New data released for Blue Monday
New research from MHFA England, released ahead of so-called Blue Monday, shows 59% of employees do not regularly feel joy and satisfaction at work. 1 in 5 (22%) workers feel their sense of purpose, satisfaction, and joy at work has decreased since the pandemic.
So called ‘Blue Monday’ is often billed as the ‘most depressing’ day of the year. The reality is that poor mental health can affect anyone, at any time in the year, and it impacts people in different ways. MHFA England’s latest research, among 2,000 employees, finds a third say they often feel unhappy, stressed, or worried in the workplace.
Concerningly, despite this, almost half of workers say they have never had a wellbeing check-in from their employer. The data reveals that since 2021, almost double the number of employees say their workplace failed to check in on their wellbeing in the past year. (48% in 2023, matching 2022 figures, and up from 25% in 2021).
In 2024, we should feel safe to bring our whole selves to work, without fear of prejudice or consequence. That includes background, sexuality, religion, gender, health and mental health. Yet the research shows only 61% of employees feel they can do so. Despite a growing understanding of the importance of psychological safety in the workplace, this is a decline since 2020, when two thirds (66%) of workers felt able to. If we don’t feel safe to bring our whole self to work, it will limit the joy and satisfaction we are able to feel in our work, as well as our performance.
Read more about the research on the HSM website.
‘Fit clinics’ – Delivering PPE that fits the bill
Whether workers are male or female, their PPE needs to fit properly to guarantee adequate protection.
When it comes to personal protective equipment, it is clear that one size does not fit all. Ill-fitting, uncomfortable, or impractical PPE can pose significant safety risks, hinder performance and erode confidence. If employees find their PPE uncomfortable, it also increases the chances they won’t wear it.
There can be vast differences in the physical dimensions of workers. In the case of safety gloves, for example, workers with larger hands may find standard glove sizes too tight and uncomfortable, potentially restricting movement and causing circulation issues. For those with smaller hands, standard-sized gloves can slip off, affect grip and dexterity, or get caught in moving parts or tools.
Women in particular often struggle to find suitably sized PPE. In recent years, the UK has seen an increase in the proportion of female employees in fields including construction, manufacturing, oil and gas, aerospace, and warehousing, distribution, and logistics. In manufacturing, women made up 25.8% of the UK workforce in 2022, up from 22.7% a decade earlier. The proportion of women in the construction workforce rose to 12.9% in 2022 from 9.7% in 2016.
As more women enter what were once male-dominated industry sectors, ensuring their safety through the availability of appropriate PPE has become increasingly critical. This is not just a matter of necessity; it’s about respect, equality, and the path toward a safer, more inclusive world.
Learn more on the SHP website.
Drivetech shares winter driving advice
As winter’s grip tightens, navigating the roads is particularly challenging for drivers contending with excess rain, snow, black ice, and frost. From identifying hidden risks to preparing your vehicle for the frosty conditions, Drivetec has compiled tips to equip drivers with the knowledge and tools necessary to beat the tricky seasonal conditions ahead.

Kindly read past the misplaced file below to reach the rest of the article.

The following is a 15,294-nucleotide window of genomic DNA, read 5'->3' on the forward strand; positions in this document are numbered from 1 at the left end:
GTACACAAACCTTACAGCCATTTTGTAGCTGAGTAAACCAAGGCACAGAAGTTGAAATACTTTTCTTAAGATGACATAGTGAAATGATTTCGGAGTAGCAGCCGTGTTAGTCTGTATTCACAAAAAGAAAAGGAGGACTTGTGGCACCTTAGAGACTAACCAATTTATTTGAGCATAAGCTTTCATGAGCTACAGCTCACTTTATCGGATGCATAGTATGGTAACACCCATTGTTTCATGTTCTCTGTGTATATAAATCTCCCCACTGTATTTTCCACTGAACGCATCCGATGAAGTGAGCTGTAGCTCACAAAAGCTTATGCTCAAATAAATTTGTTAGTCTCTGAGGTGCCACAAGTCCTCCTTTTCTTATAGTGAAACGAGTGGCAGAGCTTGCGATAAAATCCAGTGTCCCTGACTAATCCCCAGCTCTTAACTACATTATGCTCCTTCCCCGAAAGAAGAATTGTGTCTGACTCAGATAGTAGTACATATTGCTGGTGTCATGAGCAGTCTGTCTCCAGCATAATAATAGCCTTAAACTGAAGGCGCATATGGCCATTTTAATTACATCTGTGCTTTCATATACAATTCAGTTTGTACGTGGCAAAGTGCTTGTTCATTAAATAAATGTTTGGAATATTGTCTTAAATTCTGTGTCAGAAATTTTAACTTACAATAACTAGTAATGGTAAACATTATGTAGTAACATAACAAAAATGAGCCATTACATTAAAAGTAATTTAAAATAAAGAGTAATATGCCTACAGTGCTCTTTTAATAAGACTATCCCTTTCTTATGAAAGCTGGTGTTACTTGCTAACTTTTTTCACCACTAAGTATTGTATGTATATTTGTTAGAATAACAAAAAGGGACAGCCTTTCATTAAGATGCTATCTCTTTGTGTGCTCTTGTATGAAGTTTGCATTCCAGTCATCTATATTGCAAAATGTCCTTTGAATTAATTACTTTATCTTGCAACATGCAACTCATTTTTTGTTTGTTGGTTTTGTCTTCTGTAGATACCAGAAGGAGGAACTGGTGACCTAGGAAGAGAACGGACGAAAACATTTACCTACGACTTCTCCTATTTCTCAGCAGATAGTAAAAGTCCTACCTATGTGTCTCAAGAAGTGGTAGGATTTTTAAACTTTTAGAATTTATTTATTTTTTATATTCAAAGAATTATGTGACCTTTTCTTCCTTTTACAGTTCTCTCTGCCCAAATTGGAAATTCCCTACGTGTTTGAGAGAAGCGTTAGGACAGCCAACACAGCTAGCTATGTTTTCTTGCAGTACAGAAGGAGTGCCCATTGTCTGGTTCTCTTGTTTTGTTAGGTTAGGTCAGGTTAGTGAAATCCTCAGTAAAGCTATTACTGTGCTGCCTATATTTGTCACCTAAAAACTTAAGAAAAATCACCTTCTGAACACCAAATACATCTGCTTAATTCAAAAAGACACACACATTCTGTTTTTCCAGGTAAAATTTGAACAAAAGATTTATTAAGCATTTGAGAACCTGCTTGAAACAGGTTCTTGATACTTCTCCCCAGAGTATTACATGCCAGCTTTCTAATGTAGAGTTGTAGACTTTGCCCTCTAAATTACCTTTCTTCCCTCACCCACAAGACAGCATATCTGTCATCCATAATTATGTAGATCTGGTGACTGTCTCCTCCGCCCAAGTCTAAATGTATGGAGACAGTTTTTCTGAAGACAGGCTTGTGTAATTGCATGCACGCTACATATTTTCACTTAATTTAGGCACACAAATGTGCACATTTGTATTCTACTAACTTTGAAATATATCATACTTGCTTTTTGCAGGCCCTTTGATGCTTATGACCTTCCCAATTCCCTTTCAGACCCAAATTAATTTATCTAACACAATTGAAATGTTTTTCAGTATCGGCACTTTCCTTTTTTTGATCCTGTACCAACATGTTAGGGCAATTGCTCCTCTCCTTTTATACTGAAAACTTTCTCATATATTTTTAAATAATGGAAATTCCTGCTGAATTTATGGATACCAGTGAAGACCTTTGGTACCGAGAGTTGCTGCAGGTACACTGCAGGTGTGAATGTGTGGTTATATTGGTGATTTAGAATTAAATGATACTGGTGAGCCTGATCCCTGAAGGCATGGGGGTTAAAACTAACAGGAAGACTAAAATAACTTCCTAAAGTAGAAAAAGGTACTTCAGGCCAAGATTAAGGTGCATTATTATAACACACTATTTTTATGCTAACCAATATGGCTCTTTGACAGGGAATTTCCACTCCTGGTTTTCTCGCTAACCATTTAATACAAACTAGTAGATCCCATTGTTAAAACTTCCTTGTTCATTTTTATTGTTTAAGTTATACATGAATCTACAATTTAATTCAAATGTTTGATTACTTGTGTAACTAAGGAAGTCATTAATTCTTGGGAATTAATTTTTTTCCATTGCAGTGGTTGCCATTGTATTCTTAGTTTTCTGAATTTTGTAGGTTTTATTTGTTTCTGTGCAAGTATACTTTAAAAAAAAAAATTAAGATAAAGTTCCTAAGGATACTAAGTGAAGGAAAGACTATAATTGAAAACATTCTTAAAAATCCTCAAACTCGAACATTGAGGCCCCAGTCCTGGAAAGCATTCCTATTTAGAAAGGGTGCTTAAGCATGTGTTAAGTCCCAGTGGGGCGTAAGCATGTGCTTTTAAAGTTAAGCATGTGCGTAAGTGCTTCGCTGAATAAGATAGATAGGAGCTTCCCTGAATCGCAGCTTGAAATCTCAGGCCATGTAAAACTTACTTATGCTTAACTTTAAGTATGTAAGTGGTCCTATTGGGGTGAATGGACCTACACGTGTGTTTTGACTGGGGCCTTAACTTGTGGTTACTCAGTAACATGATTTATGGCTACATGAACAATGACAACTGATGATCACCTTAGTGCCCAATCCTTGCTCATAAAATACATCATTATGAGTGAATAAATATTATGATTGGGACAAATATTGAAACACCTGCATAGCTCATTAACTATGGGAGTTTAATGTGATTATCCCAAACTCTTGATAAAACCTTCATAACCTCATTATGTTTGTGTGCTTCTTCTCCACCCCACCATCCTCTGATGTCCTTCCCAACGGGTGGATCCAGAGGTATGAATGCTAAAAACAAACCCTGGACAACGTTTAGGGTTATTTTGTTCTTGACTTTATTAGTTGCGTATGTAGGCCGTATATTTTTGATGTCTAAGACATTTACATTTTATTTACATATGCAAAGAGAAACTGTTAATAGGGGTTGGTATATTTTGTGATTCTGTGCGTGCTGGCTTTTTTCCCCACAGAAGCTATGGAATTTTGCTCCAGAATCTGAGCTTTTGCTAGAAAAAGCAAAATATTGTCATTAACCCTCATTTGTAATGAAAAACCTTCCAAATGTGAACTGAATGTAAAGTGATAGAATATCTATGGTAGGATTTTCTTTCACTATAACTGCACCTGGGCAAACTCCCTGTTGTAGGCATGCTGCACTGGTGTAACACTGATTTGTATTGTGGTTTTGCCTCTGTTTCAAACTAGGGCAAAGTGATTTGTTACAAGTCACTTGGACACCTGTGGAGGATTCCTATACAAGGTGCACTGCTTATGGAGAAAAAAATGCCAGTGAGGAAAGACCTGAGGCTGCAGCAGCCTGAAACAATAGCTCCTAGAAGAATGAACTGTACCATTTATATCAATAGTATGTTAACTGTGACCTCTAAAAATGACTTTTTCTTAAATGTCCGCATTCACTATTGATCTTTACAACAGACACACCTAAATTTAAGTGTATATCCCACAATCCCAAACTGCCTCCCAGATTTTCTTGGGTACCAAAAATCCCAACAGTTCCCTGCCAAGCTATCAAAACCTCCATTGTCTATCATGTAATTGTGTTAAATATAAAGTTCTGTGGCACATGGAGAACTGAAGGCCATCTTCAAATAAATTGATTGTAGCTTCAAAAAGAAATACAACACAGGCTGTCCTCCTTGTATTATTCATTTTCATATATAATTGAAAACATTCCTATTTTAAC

What to look out for
- Black ice – this thin and transparent layer of ice, typically hard to see, is caused by rain falling on a frozen surface.
- Heavy snow – roads can close for hours after heavy snow, so be prepared to be stuck in traffic for an unpredictable amount of time.
- Frost and wet patches – these are likely to be found in areas, such as under trees, in shadows and under bridges. Be aware of these conditions as they are not always visible!
- Driving in the rain – it can be easy to misjudge the state of the road, especially in wet conditions. Be sure to leave twice as much space from the car in front of you and, if your steering feels light due to aquaplaning, ease off the accelerator and gradually slow down.
Read the full advice on the HSM website.
Armed forces veterans to get more mental health support
Military veterans have opened up about the low points they hit after leaving the forces. Some say they considered taking their own lives as they struggled to cope with civilian life or severe injury. The NHS is offering hope in the form of an expanded mental health support service tailor-made for military personnel.
Denis Mutisya, 36, served as a Bombardier in the 19th Regiment Royal Artillery for 13 years, before being discharged two years ago due to injury.
He said the change was a “shock”, and not something he had anticipated.
At his lowest point he was able to turn to Op Courage, an NHS service aimed at serving and retired members of the armed forces.
Former military dental officer, Debbie Cooper, said her encounter with Op Courage was “the first glimpse of light at the end of the tunnel”.
“I joined up to pretty much do my full career in the military so being told that this is the end of my career was bittersweet,” said Mr Mutisya.
“I was not physically able to carry on. I understand that, but I did struggle.”
As his return to civvy street started becoming “very difficult”, the veteran connected with Op Courage.
“At the time I wasn’t even aware that I was struggling with my mental health,” he continued.
“That one call – it changed my life.
Set up by the NHS in 2017, the “lifeline” service Op Courage has seen more than 30,000 referrals with many self-referring veterans looking for help.
Learn more about Op Courage on the BBC website.
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